Article

Cushing's Disease in Dogs and Humans

Department of Internal Medicine, Division of Endocrinology, Erasmus Medical Center, Rotterdam, The Netherlands.
Hormone Research (Impact Factor: 2.48). 02/2009; 71 Suppl 1(Suppl. 1):140-3. DOI: 10.1159/000178058
Source: PubMed

ABSTRACT

BACKGROUND: Cushing's disease (CD) is a common endocrinological disorder in dogs with an estimated incidence of 1 to 2 cases/1,000 dogs/year. This is in contrast to humans in whom CD is rare. The clinical presentation of CD, however, is highly similar between dogs and humans, with characteristic signs, such as abdominal obesity, weight gain, fatigue, muscle atrophy and skin changes. Canine CD may therefore serve as an animal model for human CD, especially since therapeutic canine hypophysectomy can generate substantial amounts of primary corticotroph adenoma tissue for in vitro research purposes. In a recent study, we found that dopamine (DA) D(2) and somatostatin (SS) receptor subtypes are well expressed in canine corticotroph adenomas, but there are some distinct differences compared with the expression profile observed in human CD. These differences need to be considered when using canine CD as a model to evaluate the efficacy of novel DA/SS compounds for potential use in human CD. CASE REPORT: This case involves an 8-year-old female dog that developed signs of exercise intolerance, muscle weakness and polyuria/polydipsia due to an adrenocorticotropic hormone-secreting pituitary adenoma. The dog underwent curative transsphenoidal hypophysectomy and has remained in complete remission in the 3.5 years since surgery.

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Available from: Björn Petrus Meij, Jul 28, 2014
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    • "This has resulted in another similarity: both humans and dogs suffer more frequently from similar disorders, such as obesity, endocrinologic syndromes , osteoarthritis (OA), and degenerative spinal diseases (Bostman 1993; Bray and Burbidge 1998; German 2006; Heliovaara 1987; Kiss et al. 2002a; Liuke et al. 2005; Muraki et al. 2009; Rijnberk, Kooistra, Mol 2003). As a result, dogs can serve as spontaneous disease animal models for certain of these diseases (An and Masuda 2006; Casal and Haskins 2006; de Bruin et al. 2009; Kooistra et al. 2009). "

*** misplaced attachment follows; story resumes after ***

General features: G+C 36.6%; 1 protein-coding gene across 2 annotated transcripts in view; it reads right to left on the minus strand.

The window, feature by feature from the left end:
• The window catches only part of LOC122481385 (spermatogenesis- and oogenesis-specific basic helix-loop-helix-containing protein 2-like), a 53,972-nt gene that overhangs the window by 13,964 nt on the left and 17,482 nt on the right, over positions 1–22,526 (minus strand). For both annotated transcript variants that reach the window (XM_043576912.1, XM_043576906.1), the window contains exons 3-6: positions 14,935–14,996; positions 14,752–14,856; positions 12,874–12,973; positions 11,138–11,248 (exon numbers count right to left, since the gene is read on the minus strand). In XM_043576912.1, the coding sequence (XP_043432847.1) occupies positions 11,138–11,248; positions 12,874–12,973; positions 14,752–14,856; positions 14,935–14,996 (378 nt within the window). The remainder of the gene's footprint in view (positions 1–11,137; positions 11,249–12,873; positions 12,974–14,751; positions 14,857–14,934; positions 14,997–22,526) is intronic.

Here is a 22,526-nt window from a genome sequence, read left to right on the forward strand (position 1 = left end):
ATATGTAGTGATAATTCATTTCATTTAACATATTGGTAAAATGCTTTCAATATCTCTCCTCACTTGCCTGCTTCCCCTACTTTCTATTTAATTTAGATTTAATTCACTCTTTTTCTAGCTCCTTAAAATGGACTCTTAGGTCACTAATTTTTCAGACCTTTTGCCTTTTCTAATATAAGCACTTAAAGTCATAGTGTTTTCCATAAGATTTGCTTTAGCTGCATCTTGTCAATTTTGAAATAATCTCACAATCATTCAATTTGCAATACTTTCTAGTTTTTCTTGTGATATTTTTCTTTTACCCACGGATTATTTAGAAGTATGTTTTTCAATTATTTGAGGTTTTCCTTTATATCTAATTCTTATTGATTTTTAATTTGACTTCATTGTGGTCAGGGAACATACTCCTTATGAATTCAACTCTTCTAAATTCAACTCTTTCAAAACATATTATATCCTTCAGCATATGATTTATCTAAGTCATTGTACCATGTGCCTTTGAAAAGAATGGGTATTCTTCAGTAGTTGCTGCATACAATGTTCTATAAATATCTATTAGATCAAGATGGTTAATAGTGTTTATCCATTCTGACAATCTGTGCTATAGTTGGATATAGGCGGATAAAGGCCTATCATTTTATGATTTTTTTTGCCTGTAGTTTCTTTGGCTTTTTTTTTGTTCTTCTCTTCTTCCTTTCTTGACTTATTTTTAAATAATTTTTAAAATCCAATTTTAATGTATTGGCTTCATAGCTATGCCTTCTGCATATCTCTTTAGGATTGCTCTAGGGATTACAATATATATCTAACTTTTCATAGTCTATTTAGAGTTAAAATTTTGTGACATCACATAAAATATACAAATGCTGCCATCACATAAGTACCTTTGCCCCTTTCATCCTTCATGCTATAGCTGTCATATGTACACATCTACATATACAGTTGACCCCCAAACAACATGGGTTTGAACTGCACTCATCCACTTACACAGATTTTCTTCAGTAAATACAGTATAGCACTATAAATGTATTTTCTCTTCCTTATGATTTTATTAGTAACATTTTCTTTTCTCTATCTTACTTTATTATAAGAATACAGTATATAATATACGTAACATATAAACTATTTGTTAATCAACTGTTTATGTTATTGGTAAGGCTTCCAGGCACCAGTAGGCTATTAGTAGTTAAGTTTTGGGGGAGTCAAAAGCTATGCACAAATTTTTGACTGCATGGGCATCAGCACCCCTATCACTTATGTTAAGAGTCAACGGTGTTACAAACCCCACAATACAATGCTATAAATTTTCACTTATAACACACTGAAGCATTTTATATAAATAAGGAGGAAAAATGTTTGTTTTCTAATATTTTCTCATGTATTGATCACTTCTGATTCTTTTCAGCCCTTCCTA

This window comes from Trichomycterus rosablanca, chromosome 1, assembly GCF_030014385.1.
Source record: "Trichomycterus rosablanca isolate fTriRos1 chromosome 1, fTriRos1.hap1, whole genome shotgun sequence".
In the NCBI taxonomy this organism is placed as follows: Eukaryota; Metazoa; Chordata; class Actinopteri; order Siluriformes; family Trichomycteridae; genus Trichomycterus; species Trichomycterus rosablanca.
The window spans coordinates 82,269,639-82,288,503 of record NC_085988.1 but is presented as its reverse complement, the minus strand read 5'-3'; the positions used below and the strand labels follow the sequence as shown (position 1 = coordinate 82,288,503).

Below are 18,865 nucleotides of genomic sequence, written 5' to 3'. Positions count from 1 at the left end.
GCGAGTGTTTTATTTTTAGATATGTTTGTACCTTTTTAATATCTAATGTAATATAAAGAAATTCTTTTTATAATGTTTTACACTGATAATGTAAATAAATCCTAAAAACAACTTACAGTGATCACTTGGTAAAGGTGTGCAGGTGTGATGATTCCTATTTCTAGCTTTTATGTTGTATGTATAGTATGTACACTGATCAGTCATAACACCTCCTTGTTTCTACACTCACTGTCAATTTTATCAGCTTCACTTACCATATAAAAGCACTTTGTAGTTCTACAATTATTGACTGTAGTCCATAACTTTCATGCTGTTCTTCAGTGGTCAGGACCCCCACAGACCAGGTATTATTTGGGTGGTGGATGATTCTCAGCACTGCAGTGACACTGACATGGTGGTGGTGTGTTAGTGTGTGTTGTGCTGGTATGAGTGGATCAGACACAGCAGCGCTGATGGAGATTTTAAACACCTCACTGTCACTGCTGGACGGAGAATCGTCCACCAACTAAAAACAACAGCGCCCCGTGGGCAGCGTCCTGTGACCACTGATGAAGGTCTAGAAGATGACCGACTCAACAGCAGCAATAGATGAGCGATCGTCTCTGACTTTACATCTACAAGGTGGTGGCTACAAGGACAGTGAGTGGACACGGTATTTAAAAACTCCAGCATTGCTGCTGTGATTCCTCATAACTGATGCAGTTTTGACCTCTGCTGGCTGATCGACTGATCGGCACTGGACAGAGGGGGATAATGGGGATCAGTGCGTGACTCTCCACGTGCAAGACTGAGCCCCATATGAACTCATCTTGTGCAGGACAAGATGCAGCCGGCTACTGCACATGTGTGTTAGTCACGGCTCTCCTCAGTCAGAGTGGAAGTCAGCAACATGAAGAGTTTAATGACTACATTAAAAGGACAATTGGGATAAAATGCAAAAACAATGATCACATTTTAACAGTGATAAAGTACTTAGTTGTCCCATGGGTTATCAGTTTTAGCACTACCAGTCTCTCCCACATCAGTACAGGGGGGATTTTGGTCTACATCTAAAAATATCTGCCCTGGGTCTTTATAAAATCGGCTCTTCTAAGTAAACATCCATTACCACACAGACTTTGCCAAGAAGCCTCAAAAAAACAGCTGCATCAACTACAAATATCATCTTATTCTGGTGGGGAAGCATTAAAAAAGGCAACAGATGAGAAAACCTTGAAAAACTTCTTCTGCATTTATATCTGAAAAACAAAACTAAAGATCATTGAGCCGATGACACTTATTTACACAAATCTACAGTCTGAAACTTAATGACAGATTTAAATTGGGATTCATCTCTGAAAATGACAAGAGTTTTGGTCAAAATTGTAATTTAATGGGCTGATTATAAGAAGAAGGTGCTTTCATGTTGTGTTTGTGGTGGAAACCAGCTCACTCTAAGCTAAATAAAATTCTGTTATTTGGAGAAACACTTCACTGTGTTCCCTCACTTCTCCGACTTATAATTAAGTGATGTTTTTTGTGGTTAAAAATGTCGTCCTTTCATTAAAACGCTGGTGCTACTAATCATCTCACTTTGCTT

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    ABSTRACT: Both spondylosis and diffuse idiopathic skeletal hyperostosis (DISH) are prevalent in humans and are considered distinct entities. Nowadays, the term spondylosis is in the biomedical literature mostly used when concurrently degenerative disc disease is present. In companion animals, many reports on spondylosis, often without intervertebral disc degeneration, are described. The nomenclature and the definitions of both spondylosis and DISH in biomedical and veterinary literature should be more in line to facilitate comparison. Spondylosis and DISH occur in dogs spontaneously and can co-occur in one animal. Specifically, Boxers may serve as translational disease models for the elucidation of the gene(s) involved in the (etio)pathogenesis of spondylosis and DISH or serve as a test population for newly developed treatment options.
    Full-text · Article · Jun 2014 · ILAR journal / National Research Council, Institute of Laboratory Animal Resources
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    • "By getting older and increasingly obese, humans and pets suffer more frequently from similar disorders, including endocrinological syndromes, osteoarthritis (OA) and degenerative spinal diseases (Heliovaara 1987; Bostman 1993; Bray & Burbidge 1998; Kiss et al. 2002a; Rijnberk et al. 2003; Clarke et al. 2005; Liuke et al. 2005; Clarke & Bennett 2006; German 2006; Muraki et al. 2009; Slingerland et al. 2011). For specific human diseases, companion animals, including pet patients, can serve as spontaneous disease animal models (Casal & Haskins 2006; Masuda 2006; de Bruin et al. 2009; Kooistra et al. 2009). "